Bar Mitzvah Envy By A. J. Jacobs

The Bar Mitzvah season of 1982 was not a great time for me.

First of all, I had no Bar Mitzvah myself.

I came from a family of assimilators. Hardcore assimilators.

No seder. No shabbat. Yes to a Christmas tree. Yes, we ate bagels. But often they were blueberry bagels, which are barely Jewish. Presbyterian bagels.

Also, since I wasn’t what you call a ‘winner’ or a ‘socially presentable,’ I wasn’t invited to a lot of other people’s Bar Mitzvahs.

 I especially wasn’t invited to Amy Silberstien’s.

She was the most popular girl. And it this was THE Bat Mitzvah of the season.

What was really unfortunate was that everyone who went to her Bat Mitzvah got a t-shirt with a big 13 on the front. And on the back, the t-shirt listed all the names of the kids who were invited to the Bat Mitzvah.

 It was like the Vietnam war memorial, but instead of dead soldiers, it was popular 8th graders.

And every day, another kid would wear this shirt to school. So every day I was confronted with a concrete reminder that I was a total loser.

Anyway, I’ve realized in the past few years, I have Bar Mitzvah envy. I wish I had one. I came up with 13 reasons why I wish I’d had a Bar Mitzvah. For the sake of time, I’ve cut it down to 6.5.

1. The social blackmail aspect.  I could have invited Amy Silberstein and she might have felt obligated to invite me.

2. The financial aspect, of course. Not having a Bar Mitzvah was a terrible financial decision. No gifts, no checks, no savings bonds.

I did negotiate with my parents. I explained that I was saving them all this money by not having a big party, so at least you could buy me an Atari 800. They agreed.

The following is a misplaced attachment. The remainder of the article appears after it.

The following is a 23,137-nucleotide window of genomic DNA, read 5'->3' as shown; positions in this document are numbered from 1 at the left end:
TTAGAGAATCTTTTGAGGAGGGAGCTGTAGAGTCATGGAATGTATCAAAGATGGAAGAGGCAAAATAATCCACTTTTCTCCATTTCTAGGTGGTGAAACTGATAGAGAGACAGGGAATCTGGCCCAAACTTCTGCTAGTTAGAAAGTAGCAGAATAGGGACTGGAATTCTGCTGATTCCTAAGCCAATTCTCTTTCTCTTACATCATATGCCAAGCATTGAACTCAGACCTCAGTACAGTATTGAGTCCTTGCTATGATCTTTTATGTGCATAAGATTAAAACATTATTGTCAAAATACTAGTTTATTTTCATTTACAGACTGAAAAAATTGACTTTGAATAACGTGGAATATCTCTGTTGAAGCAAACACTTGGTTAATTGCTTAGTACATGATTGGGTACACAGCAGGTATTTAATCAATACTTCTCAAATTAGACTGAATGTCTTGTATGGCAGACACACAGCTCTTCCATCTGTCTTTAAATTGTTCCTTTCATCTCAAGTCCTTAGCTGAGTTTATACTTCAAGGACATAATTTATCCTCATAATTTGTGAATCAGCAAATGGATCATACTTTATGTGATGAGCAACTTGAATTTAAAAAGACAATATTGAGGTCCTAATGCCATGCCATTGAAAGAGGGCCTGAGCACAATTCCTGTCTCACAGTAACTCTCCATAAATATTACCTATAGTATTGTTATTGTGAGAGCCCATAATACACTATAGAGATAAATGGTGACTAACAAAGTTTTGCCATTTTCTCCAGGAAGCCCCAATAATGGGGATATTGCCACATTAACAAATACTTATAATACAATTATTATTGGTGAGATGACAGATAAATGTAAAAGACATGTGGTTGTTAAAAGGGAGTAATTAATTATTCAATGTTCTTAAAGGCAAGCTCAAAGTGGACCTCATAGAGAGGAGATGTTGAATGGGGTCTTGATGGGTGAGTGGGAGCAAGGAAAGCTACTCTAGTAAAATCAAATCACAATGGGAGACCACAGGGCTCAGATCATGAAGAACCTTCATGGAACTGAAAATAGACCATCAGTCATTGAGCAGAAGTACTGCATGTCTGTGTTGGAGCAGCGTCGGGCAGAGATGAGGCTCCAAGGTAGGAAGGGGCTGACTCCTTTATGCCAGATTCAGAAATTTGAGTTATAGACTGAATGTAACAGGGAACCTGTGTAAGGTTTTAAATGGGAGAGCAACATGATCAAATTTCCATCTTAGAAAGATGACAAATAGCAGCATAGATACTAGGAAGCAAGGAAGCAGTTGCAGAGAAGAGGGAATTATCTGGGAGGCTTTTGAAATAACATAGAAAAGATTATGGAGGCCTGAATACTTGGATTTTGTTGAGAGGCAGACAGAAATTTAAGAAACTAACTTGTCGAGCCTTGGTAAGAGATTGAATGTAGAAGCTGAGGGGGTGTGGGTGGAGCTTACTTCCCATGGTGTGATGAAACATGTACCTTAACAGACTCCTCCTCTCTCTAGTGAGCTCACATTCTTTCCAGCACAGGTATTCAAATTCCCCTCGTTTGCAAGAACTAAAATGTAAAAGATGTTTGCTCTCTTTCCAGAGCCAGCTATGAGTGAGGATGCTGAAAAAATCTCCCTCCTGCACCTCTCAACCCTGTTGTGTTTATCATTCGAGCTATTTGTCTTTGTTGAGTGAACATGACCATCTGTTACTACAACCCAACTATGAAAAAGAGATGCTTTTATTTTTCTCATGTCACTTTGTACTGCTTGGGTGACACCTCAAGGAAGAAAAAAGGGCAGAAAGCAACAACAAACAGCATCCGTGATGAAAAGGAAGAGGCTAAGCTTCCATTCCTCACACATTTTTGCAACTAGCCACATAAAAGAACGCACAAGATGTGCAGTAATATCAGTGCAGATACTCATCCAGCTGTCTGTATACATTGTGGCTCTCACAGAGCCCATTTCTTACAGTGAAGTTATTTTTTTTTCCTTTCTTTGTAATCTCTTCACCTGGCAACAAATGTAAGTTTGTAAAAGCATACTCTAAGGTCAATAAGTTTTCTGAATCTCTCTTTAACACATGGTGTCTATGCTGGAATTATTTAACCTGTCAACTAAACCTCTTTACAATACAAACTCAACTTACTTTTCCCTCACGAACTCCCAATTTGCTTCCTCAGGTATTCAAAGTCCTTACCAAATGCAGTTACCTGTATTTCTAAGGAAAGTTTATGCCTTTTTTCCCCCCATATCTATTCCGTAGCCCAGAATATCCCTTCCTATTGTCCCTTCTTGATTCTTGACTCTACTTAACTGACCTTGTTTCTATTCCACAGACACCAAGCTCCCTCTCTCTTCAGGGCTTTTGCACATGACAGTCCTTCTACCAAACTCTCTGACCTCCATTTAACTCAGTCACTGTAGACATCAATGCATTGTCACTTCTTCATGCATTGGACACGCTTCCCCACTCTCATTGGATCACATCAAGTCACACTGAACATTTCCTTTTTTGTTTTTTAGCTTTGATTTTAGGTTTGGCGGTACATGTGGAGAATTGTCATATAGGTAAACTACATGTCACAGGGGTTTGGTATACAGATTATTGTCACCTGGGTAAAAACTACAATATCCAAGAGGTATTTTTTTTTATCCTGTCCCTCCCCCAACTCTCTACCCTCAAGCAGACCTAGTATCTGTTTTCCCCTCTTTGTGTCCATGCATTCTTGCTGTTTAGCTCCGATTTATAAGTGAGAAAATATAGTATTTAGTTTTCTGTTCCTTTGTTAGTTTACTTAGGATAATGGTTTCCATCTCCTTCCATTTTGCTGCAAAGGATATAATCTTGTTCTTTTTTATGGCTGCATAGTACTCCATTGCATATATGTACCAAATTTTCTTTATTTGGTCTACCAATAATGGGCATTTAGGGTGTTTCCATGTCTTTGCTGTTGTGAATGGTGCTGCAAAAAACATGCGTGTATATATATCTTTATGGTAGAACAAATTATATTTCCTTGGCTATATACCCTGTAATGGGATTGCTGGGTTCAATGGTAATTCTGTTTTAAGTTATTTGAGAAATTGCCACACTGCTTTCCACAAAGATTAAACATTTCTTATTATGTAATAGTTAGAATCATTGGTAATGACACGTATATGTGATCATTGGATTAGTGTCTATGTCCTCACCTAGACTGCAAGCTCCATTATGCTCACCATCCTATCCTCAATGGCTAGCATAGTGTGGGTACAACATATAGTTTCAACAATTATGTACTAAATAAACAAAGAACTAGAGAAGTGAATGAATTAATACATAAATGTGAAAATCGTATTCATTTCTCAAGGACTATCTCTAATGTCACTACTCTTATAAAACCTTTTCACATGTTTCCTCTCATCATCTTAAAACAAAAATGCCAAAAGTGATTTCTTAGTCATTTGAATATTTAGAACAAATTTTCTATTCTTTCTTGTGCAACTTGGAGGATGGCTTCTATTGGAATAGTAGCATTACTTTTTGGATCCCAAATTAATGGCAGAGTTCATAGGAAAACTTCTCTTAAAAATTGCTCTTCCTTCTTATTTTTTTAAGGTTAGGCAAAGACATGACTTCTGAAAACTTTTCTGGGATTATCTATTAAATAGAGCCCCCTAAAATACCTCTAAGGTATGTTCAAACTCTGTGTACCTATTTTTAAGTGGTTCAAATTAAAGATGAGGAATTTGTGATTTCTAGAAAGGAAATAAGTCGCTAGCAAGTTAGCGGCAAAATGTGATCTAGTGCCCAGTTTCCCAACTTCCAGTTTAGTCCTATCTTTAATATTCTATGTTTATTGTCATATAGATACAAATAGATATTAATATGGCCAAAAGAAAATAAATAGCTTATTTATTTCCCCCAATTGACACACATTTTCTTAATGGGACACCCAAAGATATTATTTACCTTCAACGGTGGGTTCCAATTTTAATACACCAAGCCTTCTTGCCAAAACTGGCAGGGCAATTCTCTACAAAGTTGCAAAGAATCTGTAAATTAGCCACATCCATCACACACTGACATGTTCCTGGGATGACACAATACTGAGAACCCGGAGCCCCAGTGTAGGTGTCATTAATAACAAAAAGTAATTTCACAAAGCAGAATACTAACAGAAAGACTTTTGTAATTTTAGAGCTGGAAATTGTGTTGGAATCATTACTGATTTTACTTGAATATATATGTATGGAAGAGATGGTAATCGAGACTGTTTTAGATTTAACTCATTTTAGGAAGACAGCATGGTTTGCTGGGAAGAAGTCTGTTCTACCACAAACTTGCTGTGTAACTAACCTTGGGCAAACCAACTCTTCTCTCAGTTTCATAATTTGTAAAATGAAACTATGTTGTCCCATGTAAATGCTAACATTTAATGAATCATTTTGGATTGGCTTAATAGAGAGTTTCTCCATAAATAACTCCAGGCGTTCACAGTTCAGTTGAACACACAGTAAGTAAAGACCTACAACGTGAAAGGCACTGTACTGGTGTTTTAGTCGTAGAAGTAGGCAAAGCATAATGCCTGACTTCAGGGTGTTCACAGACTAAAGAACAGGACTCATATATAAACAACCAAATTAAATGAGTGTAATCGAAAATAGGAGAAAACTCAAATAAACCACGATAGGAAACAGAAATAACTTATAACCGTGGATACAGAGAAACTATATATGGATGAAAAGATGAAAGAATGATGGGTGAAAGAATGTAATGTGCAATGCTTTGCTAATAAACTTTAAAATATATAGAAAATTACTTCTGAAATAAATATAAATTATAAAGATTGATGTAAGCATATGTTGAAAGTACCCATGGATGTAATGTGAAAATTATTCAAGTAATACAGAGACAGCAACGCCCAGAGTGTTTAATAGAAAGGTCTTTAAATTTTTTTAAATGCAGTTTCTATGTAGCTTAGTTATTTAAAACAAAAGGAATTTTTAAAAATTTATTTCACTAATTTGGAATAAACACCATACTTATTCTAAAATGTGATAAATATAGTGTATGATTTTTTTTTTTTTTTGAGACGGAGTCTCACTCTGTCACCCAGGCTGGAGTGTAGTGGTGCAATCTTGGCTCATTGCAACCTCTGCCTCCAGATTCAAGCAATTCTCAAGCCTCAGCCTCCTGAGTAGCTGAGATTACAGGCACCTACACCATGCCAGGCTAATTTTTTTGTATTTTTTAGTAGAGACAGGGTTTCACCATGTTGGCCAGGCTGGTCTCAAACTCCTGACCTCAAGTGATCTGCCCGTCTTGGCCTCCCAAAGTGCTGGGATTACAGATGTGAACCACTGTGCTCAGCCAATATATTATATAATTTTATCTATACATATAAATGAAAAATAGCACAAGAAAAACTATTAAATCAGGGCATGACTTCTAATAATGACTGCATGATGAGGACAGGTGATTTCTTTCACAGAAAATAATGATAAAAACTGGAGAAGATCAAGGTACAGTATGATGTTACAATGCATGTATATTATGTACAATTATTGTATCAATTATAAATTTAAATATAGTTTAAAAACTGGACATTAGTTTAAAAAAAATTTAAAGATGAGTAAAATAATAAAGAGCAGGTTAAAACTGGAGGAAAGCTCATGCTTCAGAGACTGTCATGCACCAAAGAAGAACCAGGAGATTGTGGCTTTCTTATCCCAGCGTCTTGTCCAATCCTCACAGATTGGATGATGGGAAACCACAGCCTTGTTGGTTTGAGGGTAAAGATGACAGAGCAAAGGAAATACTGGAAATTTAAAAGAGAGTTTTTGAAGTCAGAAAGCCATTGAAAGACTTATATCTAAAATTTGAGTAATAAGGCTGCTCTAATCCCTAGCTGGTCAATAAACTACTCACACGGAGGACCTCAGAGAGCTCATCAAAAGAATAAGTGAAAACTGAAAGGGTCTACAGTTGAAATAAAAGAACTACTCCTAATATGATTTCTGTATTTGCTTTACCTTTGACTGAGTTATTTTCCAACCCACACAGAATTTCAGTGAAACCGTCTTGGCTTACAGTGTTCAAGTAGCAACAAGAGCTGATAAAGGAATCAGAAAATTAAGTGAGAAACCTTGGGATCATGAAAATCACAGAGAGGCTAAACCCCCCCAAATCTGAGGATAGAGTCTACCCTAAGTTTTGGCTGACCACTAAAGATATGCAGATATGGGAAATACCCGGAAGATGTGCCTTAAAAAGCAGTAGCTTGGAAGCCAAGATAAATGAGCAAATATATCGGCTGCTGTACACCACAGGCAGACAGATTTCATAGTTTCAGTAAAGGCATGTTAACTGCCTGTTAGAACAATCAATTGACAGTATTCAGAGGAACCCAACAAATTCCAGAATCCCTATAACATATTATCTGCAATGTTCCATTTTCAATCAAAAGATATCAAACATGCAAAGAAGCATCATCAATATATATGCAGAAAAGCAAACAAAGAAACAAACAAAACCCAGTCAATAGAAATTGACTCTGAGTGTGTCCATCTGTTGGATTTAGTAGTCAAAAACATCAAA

So I was expressing my Judaism through haggling.

3. Feel like I broke a chain. My grandfather, my father, my sons will have Bar Mitzvahs. I’m the missing link.

4. The executive training. These lucky 13-year-olds get to be little CEOs. They get to decide the games, the theme, the music. Do we hire a band or Larry Ozone, who was the hot Bar Mitzvah DJ, the Skrillex for middle schoolers in 80s New York. And they get to practice speaking in public. I think I’d be a better manager today.

5. I missed the cultural landmarks. I feel lost when I’m at synagogue now. Like with Hebrew. It’s intimidating to me.

A scholar once told me that reading the bible in English is like having sex with a condom on. I’m permanently stuck with the latex experience.

6. Speaking of ignorance, I thought the Haftorah was half of a torah. Like, you don’t want to fill up on the Torah. You just want a taste. My Haftorah portion would have been about King David dancing so wildly that he revealed his balls. That would have been fun/embarrassing to talk about.

6.5 A Bar Mitzvah forces you, at least in a small way, to think about others. I needed a Mitzvah project. I was a selfish little bastard. Even if I went into my do-goodism cynically, it might have had a beneficial effect. As they say in Judaism, deed before creed.

What I’m saying is this: I used to hate the idea of rituals. But since I’ve had kids and gotten all sentimental, I’ve changed my mind. It’s nice to have rituals. They’re irrational. They are ancient, usually based on scientifically invalid beliefs. But they can be beautiful. They can be a link to generations past. And overall, Bar Mitzvahs are good rituals. They’re joyous, they have plenty of food and drink. And they generally don’t involve genitals and sharp instruments. So that’s nice.

A. J. Jacobs is an author, journalist, lecturer and human guinea pig. He has written four New York Times bestsellers that combine memoir, science, humor and a dash of self-help.